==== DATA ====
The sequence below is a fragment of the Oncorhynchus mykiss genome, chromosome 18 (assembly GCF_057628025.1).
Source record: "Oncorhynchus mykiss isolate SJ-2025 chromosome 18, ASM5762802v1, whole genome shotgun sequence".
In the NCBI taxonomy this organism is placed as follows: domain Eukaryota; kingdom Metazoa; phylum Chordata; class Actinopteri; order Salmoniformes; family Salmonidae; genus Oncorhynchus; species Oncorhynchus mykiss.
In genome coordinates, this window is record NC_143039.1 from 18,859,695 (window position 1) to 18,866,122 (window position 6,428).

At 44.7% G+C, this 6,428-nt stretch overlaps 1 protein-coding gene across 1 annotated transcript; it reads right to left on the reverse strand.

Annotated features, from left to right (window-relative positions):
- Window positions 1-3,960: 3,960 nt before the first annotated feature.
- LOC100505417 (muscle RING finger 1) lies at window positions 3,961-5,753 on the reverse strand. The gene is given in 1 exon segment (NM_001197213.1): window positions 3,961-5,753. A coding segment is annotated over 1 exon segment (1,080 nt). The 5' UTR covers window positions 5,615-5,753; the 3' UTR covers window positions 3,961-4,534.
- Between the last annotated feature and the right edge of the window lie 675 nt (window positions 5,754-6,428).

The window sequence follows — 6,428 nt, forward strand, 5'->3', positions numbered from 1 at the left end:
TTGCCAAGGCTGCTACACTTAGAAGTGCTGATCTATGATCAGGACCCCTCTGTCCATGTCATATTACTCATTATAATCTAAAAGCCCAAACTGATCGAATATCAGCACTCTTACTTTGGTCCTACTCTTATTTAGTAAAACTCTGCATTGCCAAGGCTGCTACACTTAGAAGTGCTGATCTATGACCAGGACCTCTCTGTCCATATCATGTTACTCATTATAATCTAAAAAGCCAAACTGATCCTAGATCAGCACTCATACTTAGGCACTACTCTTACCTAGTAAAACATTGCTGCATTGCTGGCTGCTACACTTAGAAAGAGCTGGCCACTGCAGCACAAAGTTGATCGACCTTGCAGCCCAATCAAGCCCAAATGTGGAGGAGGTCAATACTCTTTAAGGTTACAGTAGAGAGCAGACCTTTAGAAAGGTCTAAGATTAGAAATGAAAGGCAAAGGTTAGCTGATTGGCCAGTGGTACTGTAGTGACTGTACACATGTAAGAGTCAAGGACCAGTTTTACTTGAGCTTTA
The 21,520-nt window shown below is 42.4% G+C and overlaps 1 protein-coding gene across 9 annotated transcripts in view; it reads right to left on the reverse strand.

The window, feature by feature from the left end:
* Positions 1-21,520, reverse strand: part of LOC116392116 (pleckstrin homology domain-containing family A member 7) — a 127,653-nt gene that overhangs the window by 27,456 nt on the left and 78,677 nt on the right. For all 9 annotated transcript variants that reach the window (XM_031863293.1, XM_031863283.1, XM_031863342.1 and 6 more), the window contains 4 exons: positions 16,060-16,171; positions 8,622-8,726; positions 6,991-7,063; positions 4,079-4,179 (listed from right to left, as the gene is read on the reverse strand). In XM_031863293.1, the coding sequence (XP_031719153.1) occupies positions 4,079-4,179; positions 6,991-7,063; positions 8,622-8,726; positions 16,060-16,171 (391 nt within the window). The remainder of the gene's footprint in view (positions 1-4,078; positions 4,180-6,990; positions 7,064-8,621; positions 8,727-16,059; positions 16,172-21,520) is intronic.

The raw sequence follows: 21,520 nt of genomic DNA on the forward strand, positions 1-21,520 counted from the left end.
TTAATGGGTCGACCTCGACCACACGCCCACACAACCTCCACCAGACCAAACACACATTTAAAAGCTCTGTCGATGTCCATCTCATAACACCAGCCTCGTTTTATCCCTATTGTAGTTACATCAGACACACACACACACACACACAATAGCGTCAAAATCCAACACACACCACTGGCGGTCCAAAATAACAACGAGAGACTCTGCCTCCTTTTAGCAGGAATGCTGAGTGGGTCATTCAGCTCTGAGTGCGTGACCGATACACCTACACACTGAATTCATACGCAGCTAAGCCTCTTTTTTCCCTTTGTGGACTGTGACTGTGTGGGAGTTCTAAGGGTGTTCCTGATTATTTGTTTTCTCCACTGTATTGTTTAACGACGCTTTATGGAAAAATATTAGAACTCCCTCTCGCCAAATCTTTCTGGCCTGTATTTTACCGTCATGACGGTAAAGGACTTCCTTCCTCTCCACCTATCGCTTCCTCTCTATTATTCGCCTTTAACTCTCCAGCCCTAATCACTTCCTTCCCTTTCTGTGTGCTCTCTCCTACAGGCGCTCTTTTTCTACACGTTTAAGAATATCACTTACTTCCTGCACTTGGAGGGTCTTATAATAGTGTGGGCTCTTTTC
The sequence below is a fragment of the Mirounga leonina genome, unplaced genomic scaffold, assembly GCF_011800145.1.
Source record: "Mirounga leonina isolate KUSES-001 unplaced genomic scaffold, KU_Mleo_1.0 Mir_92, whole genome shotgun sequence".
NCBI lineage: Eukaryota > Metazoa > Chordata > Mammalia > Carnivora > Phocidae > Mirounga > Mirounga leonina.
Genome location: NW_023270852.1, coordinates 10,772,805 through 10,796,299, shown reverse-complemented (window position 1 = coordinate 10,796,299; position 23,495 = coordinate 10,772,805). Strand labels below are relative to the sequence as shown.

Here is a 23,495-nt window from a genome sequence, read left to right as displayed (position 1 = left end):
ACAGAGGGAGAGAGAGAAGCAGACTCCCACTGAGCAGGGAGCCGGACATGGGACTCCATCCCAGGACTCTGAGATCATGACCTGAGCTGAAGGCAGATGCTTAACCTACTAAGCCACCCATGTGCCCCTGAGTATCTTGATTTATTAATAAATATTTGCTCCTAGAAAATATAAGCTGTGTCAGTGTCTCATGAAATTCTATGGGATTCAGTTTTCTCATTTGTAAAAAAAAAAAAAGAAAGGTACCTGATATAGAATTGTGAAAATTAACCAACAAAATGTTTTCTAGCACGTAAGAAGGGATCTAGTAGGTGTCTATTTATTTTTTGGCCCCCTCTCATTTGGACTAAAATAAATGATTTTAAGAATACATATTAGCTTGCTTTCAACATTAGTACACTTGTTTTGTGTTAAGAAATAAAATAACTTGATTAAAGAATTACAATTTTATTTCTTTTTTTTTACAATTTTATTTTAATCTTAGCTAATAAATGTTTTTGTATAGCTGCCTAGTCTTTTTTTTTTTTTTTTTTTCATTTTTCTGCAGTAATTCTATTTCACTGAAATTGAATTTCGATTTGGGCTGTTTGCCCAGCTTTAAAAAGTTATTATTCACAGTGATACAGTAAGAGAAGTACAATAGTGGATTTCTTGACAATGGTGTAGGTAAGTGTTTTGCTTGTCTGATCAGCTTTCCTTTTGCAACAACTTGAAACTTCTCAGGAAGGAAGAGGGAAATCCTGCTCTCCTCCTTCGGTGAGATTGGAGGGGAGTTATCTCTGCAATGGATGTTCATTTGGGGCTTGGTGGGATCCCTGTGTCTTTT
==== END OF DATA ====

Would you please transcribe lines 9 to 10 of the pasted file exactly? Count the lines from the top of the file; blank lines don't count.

- Between the last annotated feature and the right edge of the window lie 675 nt (window positions 5,754-6,428).

The window sequence follows — 6,428 nt, forward strand, 5'->3', positions numbered from 1 at the left end: